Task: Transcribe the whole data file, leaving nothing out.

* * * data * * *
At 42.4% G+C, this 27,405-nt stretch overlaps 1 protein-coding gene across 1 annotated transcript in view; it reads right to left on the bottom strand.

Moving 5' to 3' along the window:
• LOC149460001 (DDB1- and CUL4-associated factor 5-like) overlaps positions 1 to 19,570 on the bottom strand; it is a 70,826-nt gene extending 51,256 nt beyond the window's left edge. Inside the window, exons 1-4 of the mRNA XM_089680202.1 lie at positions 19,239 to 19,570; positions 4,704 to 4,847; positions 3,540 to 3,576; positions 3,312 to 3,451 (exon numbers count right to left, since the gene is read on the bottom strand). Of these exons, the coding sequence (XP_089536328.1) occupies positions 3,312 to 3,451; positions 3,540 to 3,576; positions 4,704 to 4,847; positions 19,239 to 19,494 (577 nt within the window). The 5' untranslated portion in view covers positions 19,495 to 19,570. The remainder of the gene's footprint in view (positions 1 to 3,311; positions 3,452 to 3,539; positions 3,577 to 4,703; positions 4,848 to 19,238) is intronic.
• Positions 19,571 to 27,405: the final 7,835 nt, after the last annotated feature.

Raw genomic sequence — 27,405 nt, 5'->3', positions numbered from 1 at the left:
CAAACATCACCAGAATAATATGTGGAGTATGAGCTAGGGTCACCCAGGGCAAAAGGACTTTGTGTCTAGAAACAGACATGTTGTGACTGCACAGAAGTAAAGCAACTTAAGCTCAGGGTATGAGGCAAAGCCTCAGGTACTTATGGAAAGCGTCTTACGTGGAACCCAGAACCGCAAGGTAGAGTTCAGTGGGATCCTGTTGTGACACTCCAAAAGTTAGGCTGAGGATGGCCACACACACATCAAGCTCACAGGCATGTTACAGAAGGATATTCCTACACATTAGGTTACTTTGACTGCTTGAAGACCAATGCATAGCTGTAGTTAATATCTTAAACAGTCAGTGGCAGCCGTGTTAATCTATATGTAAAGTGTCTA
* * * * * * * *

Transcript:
At 42.4% G+C, this 27,405-nt stretch overlaps 1 protein-coding gene across 1 annotated transcript in view; it reads right to left on the bottom strand.

Moving 5' to 3' along the window:
• LOC149460001 (DDB1- and CUL4-associated factor 5-like) overlaps positions 1 to 19,570 on the bottom strand; it is a 70,826-nt gene extending 51,256 nt beyond the window's left edge. Inside the window, exons 1-4 of the mRNA XM_089680202.1 lie at positions 19,239 to 19,570; positions 4,704 to 4,847; positions 3,540 to 3,576; positions 3,312 to 3,451 (exon numbers count right to left, since the gene is read on the bottom strand). Of these exons, the coding sequence (XP_089536328.1) occupies positions 3,312 to 3,451; positions 3,540 to 3,576; positions 4,704 to 4,847; positions 19,239 to 19,494 (577 nt within the window). The 5' untranslated portion in view covers positions 19,495 to 19,570. The remainder of the gene's footprint in view (positions 1 to 3,311; positions 3,452 to 3,539; positions 3,577 to 4,703; positions 4,848 to 19,238) is intronic.
• Positions 19,571 to 27,405: the final 7,835 nt, after the last annotated feature.

Raw genomic sequence — 27,405 nt, 5'->3', positions numbered from 1 at the left:
CAAACATCACCAGAATAATATGTGGAGTATGAGCTAGGGTCACCCAGGGCAAAAGGACTTTGTGTCTAGAAACAGACATGTTGTGACTGCACAGAAGTAAAGCAACTTAAGCTCAGGGTATGAGGCAAAGCCTCAGGTACTTATGGAAAGCGTCTTACGTGGAACCCAGAACCGCAAGGTAGAGTTCAGTGGGATCCTGTTGTGACACTCCAAAAGTTAGGCTGAGGATGGCCACACACACATCAAGCTCACAGGCATGTTACAGAAGGATATTCCTACACATTAGGTTACTTTGACTGCTTGAAGACCAATGCATAGCTGTAGTTAATATCTTAAACAGTCAGTGGCAGCCGTGTTAATCTATATGTAAAGTGTCTA